Density-dependent aposematism in the desert locust

Proc Biol Sci. 2000 Jan 7;267(1438):63-8. doi: 10.1098/rspb.2000.0967.


The ecological processes underlying locust swarm formation are poorly understood. Locust species exhibit phenotypic plasticity in numerous morphological, physiological and behavioural traits as their population density increases. These density-dependent changes are commonly assumed to be adaptations for migration under heterogeneous environmental conditions. Here we demonstrate that density-dependent nymphal colour change in the desert locust Schistocerca gregaria (Orthoptera: Acrididae) results in warning coloration (aposematism) when the population density increases and locusts consume native, toxic host plants. Fringe-toed lizards (Acanthodactylus dumerili (Lacertidae)) developed aversions to high-density-reared (gregarious-phase) locusts fed Hyoscyamus muticus (Solanaceae). Lizards associated both olfactory and visual cues with locust unpalatability, but only gregarious-phase coloration was an effective visual warning signal. The lizards did not associate low rearing density coloration (solitarious phase) with locust toxicity. Predator learning of density-dependent warning coloration results in a marked decrease in predation on locusts and may directly contribute to outbreaks of this notorious pest.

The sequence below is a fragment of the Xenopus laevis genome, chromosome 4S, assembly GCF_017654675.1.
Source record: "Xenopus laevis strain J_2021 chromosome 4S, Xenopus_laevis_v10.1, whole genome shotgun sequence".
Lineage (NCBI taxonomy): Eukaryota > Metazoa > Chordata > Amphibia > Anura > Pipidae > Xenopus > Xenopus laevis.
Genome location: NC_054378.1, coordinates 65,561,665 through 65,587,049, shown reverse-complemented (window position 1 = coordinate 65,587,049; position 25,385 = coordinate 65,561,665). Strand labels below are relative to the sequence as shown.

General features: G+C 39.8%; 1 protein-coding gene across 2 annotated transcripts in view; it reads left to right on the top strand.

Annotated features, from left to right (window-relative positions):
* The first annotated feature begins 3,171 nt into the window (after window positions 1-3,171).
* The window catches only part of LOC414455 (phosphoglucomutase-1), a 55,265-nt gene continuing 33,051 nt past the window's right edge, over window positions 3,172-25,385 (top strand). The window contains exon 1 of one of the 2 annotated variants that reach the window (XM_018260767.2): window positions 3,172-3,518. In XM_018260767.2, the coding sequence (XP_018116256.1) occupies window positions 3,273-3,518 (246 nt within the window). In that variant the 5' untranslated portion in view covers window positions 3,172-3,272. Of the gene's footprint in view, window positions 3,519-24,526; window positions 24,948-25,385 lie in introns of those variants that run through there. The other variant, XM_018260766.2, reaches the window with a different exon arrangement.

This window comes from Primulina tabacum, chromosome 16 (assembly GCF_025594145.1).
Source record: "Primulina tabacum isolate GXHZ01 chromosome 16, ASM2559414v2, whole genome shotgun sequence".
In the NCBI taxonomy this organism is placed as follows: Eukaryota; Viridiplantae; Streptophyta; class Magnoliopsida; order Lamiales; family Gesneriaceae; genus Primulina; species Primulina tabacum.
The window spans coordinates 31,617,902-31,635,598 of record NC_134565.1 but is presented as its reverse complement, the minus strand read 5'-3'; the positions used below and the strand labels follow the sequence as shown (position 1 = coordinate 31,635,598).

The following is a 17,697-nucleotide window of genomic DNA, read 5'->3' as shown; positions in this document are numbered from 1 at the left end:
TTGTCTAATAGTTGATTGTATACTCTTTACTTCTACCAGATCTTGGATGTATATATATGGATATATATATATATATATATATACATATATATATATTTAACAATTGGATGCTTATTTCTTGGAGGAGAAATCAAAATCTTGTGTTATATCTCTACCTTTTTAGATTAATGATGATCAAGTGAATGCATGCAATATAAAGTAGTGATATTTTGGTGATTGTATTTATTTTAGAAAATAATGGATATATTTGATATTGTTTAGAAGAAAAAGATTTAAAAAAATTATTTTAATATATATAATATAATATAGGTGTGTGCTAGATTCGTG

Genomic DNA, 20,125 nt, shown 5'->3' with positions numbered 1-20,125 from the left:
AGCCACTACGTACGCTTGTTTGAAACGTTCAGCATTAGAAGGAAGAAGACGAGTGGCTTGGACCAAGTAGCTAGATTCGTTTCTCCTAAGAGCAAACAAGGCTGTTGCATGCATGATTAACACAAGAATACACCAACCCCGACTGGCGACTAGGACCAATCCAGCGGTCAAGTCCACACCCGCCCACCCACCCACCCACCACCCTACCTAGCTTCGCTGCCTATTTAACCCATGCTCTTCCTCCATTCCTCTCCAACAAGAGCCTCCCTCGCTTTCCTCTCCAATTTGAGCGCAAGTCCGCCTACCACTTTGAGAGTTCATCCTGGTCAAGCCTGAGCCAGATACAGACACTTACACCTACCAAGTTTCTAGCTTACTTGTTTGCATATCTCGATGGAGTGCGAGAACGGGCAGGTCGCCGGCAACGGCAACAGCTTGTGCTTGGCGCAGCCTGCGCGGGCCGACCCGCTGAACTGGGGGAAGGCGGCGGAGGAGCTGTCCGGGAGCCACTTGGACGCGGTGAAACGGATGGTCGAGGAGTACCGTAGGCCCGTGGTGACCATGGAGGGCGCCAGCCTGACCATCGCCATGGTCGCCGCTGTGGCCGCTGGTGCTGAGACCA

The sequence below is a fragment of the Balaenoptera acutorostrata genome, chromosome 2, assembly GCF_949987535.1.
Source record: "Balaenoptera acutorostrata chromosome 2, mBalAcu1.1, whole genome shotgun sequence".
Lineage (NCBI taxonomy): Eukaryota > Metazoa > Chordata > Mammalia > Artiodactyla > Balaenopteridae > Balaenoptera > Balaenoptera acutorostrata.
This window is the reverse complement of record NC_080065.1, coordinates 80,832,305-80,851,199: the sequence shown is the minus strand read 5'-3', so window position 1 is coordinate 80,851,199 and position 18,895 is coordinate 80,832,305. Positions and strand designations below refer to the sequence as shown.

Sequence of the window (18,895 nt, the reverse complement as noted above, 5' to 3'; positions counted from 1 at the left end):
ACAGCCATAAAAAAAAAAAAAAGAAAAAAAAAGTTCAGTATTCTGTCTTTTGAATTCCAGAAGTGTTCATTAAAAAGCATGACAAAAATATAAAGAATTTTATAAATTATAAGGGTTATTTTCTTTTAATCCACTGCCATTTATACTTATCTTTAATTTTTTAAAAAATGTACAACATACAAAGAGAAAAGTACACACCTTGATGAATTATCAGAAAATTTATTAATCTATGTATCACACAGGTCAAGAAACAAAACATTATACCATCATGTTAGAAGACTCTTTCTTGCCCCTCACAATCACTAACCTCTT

Publication types

  • Research Support, U.S. Gov't, Non-P.H.S.

MeSH terms

  • Animals
  • Behavior, Animal
  • Feeding Behavior
  • Grasshoppers / physiology*
  • Lizards / physiology*
  • Population Density
  • Population Dynamics